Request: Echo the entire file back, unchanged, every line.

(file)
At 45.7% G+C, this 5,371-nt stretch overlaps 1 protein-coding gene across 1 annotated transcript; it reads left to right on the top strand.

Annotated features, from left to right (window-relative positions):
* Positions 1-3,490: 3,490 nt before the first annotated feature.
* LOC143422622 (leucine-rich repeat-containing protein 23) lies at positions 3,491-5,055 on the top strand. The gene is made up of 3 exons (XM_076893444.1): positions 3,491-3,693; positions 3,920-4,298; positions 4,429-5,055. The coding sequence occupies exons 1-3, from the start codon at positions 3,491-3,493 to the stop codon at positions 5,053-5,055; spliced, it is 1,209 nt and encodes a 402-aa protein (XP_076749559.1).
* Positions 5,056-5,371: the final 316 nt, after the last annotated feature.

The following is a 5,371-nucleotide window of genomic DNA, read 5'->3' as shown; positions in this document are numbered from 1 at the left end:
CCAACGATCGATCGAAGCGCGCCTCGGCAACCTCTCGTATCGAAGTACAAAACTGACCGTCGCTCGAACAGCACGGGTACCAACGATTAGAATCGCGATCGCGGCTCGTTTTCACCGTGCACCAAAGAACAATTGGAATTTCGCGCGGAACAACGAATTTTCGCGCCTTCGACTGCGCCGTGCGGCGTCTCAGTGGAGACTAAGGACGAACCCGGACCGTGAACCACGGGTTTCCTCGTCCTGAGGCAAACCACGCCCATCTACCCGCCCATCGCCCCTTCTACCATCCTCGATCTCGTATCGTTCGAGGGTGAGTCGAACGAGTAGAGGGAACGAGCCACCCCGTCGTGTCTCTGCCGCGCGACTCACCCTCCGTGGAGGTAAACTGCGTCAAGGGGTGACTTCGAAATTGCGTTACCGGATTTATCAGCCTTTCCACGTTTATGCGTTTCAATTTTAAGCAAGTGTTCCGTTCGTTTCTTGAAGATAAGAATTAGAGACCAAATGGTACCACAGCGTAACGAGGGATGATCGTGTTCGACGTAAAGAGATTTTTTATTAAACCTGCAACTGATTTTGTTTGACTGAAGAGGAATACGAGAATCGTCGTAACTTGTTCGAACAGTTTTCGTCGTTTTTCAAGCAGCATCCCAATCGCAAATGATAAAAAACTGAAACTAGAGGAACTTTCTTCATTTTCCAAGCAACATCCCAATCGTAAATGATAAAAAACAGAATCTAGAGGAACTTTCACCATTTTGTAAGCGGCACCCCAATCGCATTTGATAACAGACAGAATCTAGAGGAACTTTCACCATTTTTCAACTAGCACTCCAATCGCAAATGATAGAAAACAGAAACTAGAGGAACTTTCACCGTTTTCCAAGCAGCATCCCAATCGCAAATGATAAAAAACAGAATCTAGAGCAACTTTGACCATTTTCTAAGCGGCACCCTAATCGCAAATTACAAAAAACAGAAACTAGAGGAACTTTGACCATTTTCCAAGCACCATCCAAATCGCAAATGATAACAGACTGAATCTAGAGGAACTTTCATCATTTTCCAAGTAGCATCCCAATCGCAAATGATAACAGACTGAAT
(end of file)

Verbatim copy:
At 45.7% G+C, this 5,371-nt stretch overlaps 1 protein-coding gene across 1 annotated transcript; it reads left to right on the top strand.

Annotated features, from left to right (window-relative positions):
* Positions 1-3,490: 3,490 nt before the first annotated feature.
* LOC143422622 (leucine-rich repeat-containing protein 23) lies at positions 3,491-5,055 on the top strand. The gene is made up of 3 exons (XM_076893444.1): positions 3,491-3,693; positions 3,920-4,298; positions 4,429-5,055. The coding sequence occupies exons 1-3, from the start codon at positions 3,491-3,493 to the stop codon at positions 5,053-5,055; spliced, it is 1,209 nt and encodes a 402-aa protein (XP_076749559.1).
* Positions 5,056-5,371: the final 316 nt, after the last annotated feature.

The following is a 5,371-nucleotide window of genomic DNA, read 5'->3' as shown; positions in this document are numbered from 1 at the left end:
CCAACGATCGATCGAAGCGCGCCTCGGCAACCTCTCGTATCGAAGTACAAAACTGACCGTCGCTCGAACAGCACGGGTACCAACGATTAGAATCGCGATCGCGGCTCGTTTTCACCGTGCACCAAAGAACAATTGGAATTTCGCGCGGAACAACGAATTTTCGCGCCTTCGACTGCGCCGTGCGGCGTCTCAGTGGAGACTAAGGACGAACCCGGACCGTGAACCACGGGTTTCCTCGTCCTGAGGCAAACCACGCCCATCTACCCGCCCATCGCCCCTTCTACCATCCTCGATCTCGTATCGTTCGAGGGTGAGTCGAACGAGTAGAGGGAACGAGCCACCCCGTCGTGTCTCTGCCGCGCGACTCACCCTCCGTGGAGGTAAACTGCGTCAAGGGGTGACTTCGAAATTGCGTTACCGGATTTATCAGCCTTTCCACGTTTATGCGTTTCAATTTTAAGCAAGTGTTCCGTTCGTTTCTTGAAGATAAGAATTAGAGACCAAATGGTACCACAGCGTAACGAGGGATGATCGTGTTCGACGTAAAGAGATTTTTTATTAAACCTGCAACTGATTTTGTTTGACTGAAGAGGAATACGAGAATCGTCGTAACTTGTTCGAACAGTTTTCGTCGTTTTTCAAGCAGCATCCCAATCGCAAATGATAAAAAACTGAAACTAGAGGAACTTTCTTCATTTTCCAAGCAACATCCCAATCGTAAATGATAAAAAACAGAATCTAGAGGAACTTTCACCATTTTGTAAGCGGCACCCCAATCGCATTTGATAACAGACAGAATCTAGAGGAACTTTCACCATTTTTCAACTAGCACTCCAATCGCAAATGATAGAAAACAGAAACTAGAGGAACTTTCACCGTTTTCCAAGCAGCATCCCAATCGCAAATGATAAAAAACAGAATCTAGAGCAACTTTGACCATTTTCTAAGCGGCACCCTAATCGCAAATTACAAAAAACAGAAACTAGAGGAACTTTGACCATTTTCCAAGCACCATCCAAATCGCAAATGATAACAGACTGAATCTAGAGGAACTTTCATCATTTTCCAAGTAGCATCCCAATCGCAAATGATAACAGACTGAAT